Causes of death other than disease tend to have very different age profiles from the coronavirus and the flu. With transport accidents, which the CDC says caused 41,283 fatalities in 2018, the very old still face the greatest mortality risk, but below age 65 the highest-risk categories are teenagers and young adults.
For those ages 1 through 24, even a wildly out-of-control Covid-19 pandemic that exceeded the worst-case scenarios and killed 5 million Americans would appear to pose less risk than cars and trucks and boats do in a normal year. Then there are swimming pools, which I mentioned above mainly because of talk-show host Phillip McGraw’s headline-making assertion on Laura Ingraham’s Fox News program last month that 360,000 Americans die in swimming pool accidents every year. McGraw (aka Dr. Phil) had added a couple of zeros to the annual number of drowning deaths, which was 3,706 (not counting boating-related drownings, which are considered transport accidents) in 2018. Swimming pools accounted for only 746 of those drownings, natural-water accidents 1,770 and bathtubs 536. I’m not going to bother with a table, but suffice it to say that for toddlers the overall risk of drowning is several times greater than the risk of Covid-19 under all three scenarios, and up through age 34 the risks are in the same ballpark.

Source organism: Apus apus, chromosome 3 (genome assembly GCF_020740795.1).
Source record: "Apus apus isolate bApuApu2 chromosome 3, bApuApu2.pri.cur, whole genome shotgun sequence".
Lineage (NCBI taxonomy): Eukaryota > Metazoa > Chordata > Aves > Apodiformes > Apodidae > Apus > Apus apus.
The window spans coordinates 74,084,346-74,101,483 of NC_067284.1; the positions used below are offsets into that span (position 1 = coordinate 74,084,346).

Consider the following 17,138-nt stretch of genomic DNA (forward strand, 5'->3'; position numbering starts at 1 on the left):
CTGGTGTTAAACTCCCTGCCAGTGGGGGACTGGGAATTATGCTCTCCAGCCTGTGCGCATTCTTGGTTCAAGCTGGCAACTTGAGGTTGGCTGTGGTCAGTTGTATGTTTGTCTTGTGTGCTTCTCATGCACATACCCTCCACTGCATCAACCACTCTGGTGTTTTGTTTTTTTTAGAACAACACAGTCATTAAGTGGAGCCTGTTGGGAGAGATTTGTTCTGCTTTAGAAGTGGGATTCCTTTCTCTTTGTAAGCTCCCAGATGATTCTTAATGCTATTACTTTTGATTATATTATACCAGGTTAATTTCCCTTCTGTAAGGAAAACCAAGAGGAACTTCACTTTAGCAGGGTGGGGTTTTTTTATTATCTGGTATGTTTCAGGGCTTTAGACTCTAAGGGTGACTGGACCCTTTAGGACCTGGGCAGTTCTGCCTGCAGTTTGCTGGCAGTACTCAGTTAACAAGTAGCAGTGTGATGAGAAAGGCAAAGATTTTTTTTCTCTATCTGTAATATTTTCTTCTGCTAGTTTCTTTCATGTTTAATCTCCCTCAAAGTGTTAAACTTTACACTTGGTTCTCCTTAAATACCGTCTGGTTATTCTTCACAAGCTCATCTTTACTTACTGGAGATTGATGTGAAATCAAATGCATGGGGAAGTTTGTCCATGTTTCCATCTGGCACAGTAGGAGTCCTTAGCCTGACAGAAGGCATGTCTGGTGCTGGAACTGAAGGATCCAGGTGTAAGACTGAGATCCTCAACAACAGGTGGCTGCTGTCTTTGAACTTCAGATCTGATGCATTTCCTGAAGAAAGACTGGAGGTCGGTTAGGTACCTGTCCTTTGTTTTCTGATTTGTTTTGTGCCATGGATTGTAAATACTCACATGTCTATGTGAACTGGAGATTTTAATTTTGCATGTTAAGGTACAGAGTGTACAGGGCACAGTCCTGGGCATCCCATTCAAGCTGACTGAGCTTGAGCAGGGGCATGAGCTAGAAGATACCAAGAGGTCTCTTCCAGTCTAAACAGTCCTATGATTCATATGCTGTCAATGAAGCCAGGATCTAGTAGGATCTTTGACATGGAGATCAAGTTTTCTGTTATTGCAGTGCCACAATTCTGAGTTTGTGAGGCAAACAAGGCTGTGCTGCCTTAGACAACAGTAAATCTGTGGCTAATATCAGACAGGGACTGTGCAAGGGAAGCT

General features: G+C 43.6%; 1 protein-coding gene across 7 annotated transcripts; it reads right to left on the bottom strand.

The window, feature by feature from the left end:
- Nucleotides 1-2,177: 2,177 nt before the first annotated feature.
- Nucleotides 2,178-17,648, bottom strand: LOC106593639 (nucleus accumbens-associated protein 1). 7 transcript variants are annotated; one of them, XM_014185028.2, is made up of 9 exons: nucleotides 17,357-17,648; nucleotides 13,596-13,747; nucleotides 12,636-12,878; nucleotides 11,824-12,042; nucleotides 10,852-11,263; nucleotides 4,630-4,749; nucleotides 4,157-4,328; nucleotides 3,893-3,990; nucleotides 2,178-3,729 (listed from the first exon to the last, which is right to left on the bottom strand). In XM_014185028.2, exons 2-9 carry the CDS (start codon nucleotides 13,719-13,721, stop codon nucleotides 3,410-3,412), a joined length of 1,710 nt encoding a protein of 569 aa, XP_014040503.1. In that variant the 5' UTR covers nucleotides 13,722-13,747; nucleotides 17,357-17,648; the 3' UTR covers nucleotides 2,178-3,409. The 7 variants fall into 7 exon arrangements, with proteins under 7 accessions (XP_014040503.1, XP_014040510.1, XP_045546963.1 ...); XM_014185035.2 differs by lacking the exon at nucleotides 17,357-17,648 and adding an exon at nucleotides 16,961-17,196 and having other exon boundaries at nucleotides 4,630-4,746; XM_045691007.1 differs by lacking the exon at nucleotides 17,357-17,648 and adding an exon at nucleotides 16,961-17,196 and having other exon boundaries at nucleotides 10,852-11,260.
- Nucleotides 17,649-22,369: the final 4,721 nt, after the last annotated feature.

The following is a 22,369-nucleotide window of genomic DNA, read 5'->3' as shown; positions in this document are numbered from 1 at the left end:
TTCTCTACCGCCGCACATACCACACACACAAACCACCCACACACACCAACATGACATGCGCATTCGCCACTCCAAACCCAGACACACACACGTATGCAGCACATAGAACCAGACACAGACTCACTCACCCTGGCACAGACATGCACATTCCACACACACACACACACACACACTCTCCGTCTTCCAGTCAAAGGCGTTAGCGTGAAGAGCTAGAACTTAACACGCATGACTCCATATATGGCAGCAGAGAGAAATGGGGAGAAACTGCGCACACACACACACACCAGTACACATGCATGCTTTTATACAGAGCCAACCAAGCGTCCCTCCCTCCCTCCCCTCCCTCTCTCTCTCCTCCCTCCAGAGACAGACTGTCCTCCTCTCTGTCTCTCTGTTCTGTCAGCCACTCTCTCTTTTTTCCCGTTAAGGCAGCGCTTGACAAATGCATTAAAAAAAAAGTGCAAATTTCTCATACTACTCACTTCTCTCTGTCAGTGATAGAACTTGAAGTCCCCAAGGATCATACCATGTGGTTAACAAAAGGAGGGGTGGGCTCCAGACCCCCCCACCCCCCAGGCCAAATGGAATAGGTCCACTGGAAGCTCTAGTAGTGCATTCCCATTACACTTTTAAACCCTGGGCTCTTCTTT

What are we to make of such comparisons? Well, young people really truly do not seem to be in a lot of danger from Covid-19. It’s not zero danger: A few kids are dying from the disease. But the risk they face from catching it at school appears to be much smaller than the risk they face from, say, getting to school. This doesn’t necessarily mean the school and university closings of the past couple of months were a mistake — they were aimed chiefly at protecting teachers, parents and the population as a whole, not students. It does mean that opposing school reopenings in the name of protecting the kids doesn’t make a lot of statistical sense.